Grotesque. That's what the Simon Wiesenthal Center called the assignment given to eighth-grade students in Rialto, Calif., to research and write an argumentative essay about whether the Holocaust actually happened or was "merely a political scheme created to influence public emotion and gain wealth."
Who came up with this assignment? Apparently, it was a group effort, the work of a group of teachers and the district's "educational services division."
Once the Simon Wiesenthal Center got word of it on Monday, the district retreated under the heat, with spokeswoman Syeda Jafri telling reporters that interim Rialto Unified Superintendent Mohammad Z. Islam was not aware of the topic, was "deeply disturbed" by it, and acted swiftly to withdraw the assignment.
"Once in a while things fall through the cracks," the spokeswoman said.
Fall through the cracks? A little bit of an understatement.
Need I point out that Holocaust Remembrance Day, celebrated internationally, was all of one week earlier? Who needs to remember something that might not have happened, that might just be "a political scheme created to influence public emotion and gain wealth."
The mere framing of the question should be enough for any teacher, let alone a group of them plus the educational services division, to reject it in horror.
So why didn't these teachers and administrators see what was so clear once the controversy exploded? Do they think of Holocaust Remembrance Day as a day for debate and not mourning? All those silly Jews in striped pajamas with their emaciated bodies — just a Hollywood set? Auschwitz nothing but a work camp?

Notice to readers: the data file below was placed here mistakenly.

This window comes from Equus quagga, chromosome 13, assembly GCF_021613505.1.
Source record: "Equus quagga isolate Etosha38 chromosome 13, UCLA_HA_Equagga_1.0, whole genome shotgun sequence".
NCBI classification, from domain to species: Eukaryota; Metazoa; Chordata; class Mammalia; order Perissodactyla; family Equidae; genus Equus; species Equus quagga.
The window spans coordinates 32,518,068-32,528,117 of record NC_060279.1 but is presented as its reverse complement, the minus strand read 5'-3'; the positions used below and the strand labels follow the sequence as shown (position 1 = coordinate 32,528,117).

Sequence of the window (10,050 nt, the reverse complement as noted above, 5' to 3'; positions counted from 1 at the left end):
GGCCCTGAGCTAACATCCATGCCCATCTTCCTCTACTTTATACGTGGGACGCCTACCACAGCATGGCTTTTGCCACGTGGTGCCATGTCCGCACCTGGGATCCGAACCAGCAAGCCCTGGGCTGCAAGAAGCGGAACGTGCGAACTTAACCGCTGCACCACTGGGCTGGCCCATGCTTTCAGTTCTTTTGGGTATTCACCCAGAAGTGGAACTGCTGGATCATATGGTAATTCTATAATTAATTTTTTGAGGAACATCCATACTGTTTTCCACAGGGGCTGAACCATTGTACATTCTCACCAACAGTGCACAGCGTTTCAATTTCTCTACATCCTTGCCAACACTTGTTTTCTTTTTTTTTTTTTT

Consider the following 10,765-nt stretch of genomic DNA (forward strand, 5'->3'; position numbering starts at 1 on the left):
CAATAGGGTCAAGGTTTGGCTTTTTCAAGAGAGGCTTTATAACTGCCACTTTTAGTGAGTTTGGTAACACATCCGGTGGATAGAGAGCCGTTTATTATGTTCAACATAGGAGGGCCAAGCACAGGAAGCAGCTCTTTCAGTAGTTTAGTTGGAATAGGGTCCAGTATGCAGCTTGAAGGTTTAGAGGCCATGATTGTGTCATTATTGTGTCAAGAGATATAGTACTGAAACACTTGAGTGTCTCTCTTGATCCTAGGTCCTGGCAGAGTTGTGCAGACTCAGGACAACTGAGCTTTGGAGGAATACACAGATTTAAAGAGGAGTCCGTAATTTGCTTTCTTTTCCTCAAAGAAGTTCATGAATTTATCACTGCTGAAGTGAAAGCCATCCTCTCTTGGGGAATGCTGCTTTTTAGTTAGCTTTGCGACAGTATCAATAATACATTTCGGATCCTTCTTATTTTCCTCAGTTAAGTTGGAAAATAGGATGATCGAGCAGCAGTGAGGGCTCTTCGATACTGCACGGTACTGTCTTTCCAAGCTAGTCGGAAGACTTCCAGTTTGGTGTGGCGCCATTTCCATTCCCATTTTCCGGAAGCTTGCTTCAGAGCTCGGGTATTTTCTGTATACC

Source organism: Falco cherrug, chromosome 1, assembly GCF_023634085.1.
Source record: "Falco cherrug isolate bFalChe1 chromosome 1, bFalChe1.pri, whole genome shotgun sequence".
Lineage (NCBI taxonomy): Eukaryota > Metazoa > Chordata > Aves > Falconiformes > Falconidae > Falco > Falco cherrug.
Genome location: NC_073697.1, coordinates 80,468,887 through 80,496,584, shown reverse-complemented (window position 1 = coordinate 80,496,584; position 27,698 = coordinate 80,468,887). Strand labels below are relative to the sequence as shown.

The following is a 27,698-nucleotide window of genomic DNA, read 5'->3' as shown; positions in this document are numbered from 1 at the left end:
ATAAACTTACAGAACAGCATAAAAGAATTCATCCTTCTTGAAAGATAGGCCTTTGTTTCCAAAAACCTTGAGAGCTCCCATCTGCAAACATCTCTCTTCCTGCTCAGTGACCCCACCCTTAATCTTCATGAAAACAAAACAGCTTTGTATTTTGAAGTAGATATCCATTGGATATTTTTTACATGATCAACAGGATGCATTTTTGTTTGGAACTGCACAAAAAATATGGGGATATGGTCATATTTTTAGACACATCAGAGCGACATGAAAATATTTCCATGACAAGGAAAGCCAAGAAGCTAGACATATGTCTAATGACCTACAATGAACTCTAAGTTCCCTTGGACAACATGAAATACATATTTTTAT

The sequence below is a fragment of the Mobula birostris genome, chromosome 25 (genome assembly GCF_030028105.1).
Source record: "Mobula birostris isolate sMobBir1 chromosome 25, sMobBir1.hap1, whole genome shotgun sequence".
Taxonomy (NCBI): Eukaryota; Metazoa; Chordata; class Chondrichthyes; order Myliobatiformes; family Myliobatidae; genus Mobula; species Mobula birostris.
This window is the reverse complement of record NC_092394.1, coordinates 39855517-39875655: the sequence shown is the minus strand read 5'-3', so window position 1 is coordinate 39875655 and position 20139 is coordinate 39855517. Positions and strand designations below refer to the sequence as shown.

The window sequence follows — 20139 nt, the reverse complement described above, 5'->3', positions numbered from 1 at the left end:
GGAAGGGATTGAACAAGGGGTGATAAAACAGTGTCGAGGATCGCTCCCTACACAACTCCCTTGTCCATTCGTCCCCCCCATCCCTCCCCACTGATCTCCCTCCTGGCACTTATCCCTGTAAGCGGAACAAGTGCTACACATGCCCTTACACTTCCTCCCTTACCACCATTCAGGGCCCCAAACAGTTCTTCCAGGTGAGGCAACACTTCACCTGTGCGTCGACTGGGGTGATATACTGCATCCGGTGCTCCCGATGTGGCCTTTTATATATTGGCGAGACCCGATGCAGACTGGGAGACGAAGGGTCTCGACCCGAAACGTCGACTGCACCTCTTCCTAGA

One answer — which the Anti-Defamation League said on its website it found no evidence of — is that the assignment was part of a "larger, insidious agenda" of hate and anti-Semitism.
Another, which the ADL politely described as a "misguided" attempt to meet critical thinking standards, is that these administrators and teachers are simply too stupid to understand that by even offering up this topic for debate, they legitimize the hatred and anti-Semitism that are at the core of Holocaust denial.
For my part, I find it hard to believe they could be that stupid.
Something didn't just fall through the cracks. There is something vile at the core of an assignment like this, a willingness to have our students assume the role of Holocaust denier, as if that is a subject that can be debated and those who hold it are entitled to a seat at the table.
Not everything is debatable. Not everything is relative or contextual. Some things are just lies. Some positions are evil. The Holocaust did happen. It was not "merely a political scheme created to influence public emotion and gain wealth." 9/11 did happen. Not everything is subject to a "conspiracy theory." There are truths. Critical thinkers should know that.
Rialto needs to do more than simply withdraw the assignment. It needs to get to the bottom of how its teachers could be so misguided in this particular way.
And the rest of us need to be clear that Rialto is not really alone and not so unique, that its teachers and administrators (who reportedly have been subject to death threats over this, which is hardly the way to respond) are probably not so different from those in other districts, that this is probably not the first time such an assignment has been conceived and certainly won't be the last, and that as the generation of survivors continues to reach the end of their lives, it will become easier and easier for haters and deniers to stake out the position that the Holocaust never happened.
Susan Estrich is a best-selling author whose writings have appeared in newspapers such as The New York Times, Los Angeles Times, and Washington Post. Read more reports from Susan Estrich — Click Here Now.
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